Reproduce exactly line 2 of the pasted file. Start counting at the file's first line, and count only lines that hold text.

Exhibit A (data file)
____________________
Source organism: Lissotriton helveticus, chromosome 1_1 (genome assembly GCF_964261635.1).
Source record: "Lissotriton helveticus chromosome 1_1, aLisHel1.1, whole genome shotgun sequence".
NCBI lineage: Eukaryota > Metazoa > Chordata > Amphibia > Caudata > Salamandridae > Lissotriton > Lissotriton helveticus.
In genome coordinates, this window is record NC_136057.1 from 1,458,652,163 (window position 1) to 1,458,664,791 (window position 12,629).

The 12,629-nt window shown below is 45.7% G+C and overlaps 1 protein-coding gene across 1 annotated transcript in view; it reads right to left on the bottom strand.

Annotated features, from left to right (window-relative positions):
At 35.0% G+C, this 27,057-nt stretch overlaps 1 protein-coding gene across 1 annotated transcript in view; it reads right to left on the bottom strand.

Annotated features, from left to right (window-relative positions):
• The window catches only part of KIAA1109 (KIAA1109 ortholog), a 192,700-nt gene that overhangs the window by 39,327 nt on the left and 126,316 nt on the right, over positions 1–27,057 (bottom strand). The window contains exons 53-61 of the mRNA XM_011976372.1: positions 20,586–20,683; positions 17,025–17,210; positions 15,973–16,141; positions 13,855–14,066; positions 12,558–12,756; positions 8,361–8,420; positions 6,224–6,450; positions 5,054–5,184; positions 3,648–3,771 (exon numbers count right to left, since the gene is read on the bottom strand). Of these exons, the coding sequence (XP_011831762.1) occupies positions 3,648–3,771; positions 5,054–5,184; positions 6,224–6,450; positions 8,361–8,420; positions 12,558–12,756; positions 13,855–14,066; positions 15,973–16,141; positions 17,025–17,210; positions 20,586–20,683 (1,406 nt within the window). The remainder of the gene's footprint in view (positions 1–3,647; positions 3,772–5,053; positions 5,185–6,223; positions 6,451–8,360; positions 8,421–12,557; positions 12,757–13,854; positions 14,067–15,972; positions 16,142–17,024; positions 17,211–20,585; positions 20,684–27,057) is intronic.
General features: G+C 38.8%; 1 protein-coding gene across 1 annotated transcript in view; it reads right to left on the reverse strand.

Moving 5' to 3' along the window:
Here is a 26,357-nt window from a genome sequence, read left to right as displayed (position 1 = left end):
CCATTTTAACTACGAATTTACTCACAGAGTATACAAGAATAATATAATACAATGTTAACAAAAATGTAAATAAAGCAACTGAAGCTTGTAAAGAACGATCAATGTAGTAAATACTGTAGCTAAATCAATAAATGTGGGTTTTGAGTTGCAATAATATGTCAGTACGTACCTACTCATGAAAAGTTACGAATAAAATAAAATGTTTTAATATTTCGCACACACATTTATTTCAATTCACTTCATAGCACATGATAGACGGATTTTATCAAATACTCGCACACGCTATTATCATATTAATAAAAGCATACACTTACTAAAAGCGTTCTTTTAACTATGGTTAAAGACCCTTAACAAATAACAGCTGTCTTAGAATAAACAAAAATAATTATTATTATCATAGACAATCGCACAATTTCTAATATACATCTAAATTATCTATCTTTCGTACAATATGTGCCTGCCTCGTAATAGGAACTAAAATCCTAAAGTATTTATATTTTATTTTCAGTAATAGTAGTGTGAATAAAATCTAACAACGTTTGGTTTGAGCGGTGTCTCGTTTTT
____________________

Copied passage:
Source record: "Lissotriton helveticus chromosome 1_1, aLisHel1.1, whole genome shotgun sequence".